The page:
Once your employer knows what needs to be done and where you are in the process, they can take a step back and let you work.

young man using laptop in a cafe

Learn How to Clock Out

Here’s the doubled-edged sword of open, frequent communication: Diego Poza at Auth0 finds that all of the text chatter and emails can be just as detrimental as in-office noise or gossip.

“Sometimes, you need quiet time to really get on with work. In an office environment, you might shut a door, or just put your headphones in and it would be obvious to the rest of the team that you need focus. But when you’re remote … nobody knows the best time to interrupt you. Don’t be afraid to protect your time, as others won’t.”

Even if your team knows when to give you space at work, your boss might not. This can make it challenging to turn off when you’re done for the day.

“Remote workers can run into the problem of having job-related calls, emails, and other forms of communication jumbled with personal messages,” says Rich Feloni, Senior Strategy Reporter for Business Insider. “[Take] full advantage of company perks like a work phone, computer, and email account. If they are not available, it is at least worth creating a separate email address and instant messenger screen name to maintain focus.”

The very act of signing out of a work email for the day can do wonders for your mental health.

Create Your Optimal Work Space

In the same way that athletes have pre-match warm-ups and lucky traditions, you as a remote employee should have a habit, plan, or even special corner dedicated exclusively to work.

For example, Eric Bieller for the Hubstaff Blog, tries to reduce clutter and personal items on his work desk. “Even though I have a hard time keeping my home clean, I fight to make sure I never pile stuff on my desk, and I always try to keep the surrounding area clear. This gives me the feeling of working in a clean area, even if the rest of the house is a mess.”

For others, the best way to work is to leave the house, even if they’re just walking a block or two to Starbucks.

“Consider working from a library, coffee shop or even rent a co-working space to work from for a day or two,” Tucker Schreiber at Shopify advises. “It will help you reevaluate your efforts, and will give your mind a break from life at home. If you can, try working from somewhere that has a lot of natural light … exposure to natural light increases workspace productivity tremendously.”

Getting outside, if only for a short while, will also prevent the cabin fever that comes from working alone and inside all day.

Melanie Pinola, lead writer at Zapier, found her social circle to be a crucial part of remote work. “If the only support system someone has is their work one, then being in a remote environment will likely make them go crazy. You need people who have outside support systems so they have people they can interact with on a daily/weekly basis.”

You may have to do some testing to learn what environments work best for you. However, once you find the right environment, your productivity will soar.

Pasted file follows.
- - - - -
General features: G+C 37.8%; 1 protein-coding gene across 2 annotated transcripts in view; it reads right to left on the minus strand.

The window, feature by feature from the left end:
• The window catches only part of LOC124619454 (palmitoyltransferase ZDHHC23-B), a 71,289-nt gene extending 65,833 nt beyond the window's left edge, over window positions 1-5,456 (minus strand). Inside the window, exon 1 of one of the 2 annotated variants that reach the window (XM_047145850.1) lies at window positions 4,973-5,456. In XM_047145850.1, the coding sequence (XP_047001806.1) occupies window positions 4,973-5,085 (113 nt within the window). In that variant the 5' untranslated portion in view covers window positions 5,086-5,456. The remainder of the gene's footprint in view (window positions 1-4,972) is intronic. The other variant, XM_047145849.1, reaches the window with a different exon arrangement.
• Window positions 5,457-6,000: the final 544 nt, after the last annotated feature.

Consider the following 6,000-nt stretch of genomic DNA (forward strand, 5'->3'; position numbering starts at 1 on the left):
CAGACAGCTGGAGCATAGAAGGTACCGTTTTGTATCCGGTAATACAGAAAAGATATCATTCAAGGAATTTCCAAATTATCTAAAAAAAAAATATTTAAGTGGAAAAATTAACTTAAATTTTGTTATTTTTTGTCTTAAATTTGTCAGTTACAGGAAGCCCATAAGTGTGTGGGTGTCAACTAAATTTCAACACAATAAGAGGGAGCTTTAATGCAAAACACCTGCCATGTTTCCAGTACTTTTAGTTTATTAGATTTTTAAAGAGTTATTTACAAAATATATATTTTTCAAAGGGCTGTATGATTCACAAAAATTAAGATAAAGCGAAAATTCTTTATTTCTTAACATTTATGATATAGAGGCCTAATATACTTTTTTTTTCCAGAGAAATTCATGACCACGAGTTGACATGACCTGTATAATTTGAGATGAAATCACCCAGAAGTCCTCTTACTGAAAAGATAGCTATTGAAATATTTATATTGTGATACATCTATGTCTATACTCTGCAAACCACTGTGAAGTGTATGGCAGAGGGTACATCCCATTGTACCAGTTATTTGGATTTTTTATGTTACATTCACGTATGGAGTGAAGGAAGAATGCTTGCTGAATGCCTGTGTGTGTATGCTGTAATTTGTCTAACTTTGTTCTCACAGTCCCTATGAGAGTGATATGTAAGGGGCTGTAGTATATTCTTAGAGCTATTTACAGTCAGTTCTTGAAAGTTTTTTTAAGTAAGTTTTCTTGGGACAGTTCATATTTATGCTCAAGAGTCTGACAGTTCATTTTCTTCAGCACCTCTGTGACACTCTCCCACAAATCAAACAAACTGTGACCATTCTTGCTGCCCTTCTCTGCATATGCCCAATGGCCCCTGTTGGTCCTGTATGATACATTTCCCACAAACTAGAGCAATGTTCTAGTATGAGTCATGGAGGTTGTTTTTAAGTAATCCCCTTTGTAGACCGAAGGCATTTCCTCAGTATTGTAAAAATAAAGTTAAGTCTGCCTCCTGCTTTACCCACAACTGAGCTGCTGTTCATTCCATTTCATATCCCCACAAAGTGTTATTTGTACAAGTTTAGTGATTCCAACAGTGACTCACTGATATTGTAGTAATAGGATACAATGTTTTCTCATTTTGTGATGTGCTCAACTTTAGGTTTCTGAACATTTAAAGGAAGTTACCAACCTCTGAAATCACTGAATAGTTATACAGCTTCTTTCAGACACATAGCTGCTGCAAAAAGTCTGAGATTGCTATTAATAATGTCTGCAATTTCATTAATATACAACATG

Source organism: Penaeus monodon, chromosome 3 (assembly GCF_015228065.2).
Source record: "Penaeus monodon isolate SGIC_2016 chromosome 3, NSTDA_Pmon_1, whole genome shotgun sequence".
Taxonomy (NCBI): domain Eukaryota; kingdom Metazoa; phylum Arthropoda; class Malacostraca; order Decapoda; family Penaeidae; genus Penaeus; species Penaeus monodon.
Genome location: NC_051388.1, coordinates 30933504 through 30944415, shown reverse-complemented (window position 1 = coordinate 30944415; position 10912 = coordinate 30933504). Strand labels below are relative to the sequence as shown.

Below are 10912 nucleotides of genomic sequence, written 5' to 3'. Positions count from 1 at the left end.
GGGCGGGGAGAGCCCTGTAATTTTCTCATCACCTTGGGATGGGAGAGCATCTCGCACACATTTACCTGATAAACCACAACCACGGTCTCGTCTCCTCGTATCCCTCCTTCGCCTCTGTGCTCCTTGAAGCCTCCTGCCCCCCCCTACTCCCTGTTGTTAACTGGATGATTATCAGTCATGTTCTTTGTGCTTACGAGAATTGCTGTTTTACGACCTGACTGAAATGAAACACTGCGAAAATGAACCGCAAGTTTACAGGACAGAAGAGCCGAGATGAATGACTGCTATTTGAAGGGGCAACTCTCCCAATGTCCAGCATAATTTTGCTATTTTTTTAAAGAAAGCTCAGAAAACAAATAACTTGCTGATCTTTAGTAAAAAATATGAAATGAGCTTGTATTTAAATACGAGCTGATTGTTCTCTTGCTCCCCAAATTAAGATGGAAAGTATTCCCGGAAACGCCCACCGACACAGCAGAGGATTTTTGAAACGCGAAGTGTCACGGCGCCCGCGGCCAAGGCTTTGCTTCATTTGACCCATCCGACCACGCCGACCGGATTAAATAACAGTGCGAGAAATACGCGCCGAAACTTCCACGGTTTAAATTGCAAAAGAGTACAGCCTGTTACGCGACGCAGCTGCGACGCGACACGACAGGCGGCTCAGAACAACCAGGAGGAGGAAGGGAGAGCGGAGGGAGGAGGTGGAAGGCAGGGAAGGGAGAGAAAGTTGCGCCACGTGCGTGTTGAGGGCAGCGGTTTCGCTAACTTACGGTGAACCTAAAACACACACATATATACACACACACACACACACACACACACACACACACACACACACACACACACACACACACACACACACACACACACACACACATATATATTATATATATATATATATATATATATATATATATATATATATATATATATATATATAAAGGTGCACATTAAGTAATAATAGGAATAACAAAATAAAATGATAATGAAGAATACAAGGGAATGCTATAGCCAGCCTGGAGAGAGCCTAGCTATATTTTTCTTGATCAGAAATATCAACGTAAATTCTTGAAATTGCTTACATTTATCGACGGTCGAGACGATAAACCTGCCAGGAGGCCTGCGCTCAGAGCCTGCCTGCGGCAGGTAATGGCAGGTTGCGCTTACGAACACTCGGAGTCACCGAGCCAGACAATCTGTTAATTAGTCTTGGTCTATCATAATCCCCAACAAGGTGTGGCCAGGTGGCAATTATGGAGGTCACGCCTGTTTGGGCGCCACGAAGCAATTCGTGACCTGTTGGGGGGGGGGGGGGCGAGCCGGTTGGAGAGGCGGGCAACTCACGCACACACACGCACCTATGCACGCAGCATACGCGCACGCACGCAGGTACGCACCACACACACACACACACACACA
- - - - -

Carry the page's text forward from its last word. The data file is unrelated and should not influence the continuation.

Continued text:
Never Skimp on Tools or Skills

Now that you have the right desk, you need the right tools for the job. These might be skills your employer wants you to learn, or physical tools such as pens and printers for bookkeeping.

Kelsey Libert, Marketing VP at, believes having the right supplies can be a time-saver. “Being a prepared work-from-home employee means you must anticipate your needs in the way an administrator or manager might if you were in the office. Keep an adequate supply of pens, printer ink, coffee, and whatever else you may use stocked and ready during working hours to avoid the distraction of a drive to the store.”

While you don’t have to buy the nicest items in the store, you want to make sure you have exactly what you need to thrive.

“Buy yourself the best tools available,” Ionut Neagu explains. “Even if you don’t like to spend money in your personal life, this situation is different. Don’t ever compare buying a $200 bottle of wine to a $200 piece of software. Those are two completely different things.”

Furthermore, the tools are only as beneficial as the people using them. You may find yourself seeking out classes and online training to make the most of your software and skill set.

Adda Birnir, CEO and co-founder of Skillcrush, can’t emphasize that enough. “Beyond using online tools for time management and communication, you can really stand out when you’re applying for remote jobs by having fundamental tech skills down pat. Remote jobs are abundant in the tech industry itself, but feeling comfortable with some code can help you in any field and almost any job nowadays.”

Make Sure Your Professional Needs Are Met

Working from home often means you can decide how hard you work and how far you go. Even if you’re meeting your company’s standards, never sacrifice your own. “A measure of personal responsibility goes a long way when telecommuting,” Carson Tate writes at Fast Company. “Your productivity shouldn’t flag by your own standards — your company’s notwithstanding. Know your strengths and weaknesses, and adjust your routine to suit.”


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©goodluz/123RF Stock Photo, ErikaWittlieb, ©stockbroker/123RF Stock Photo, JESHOOTS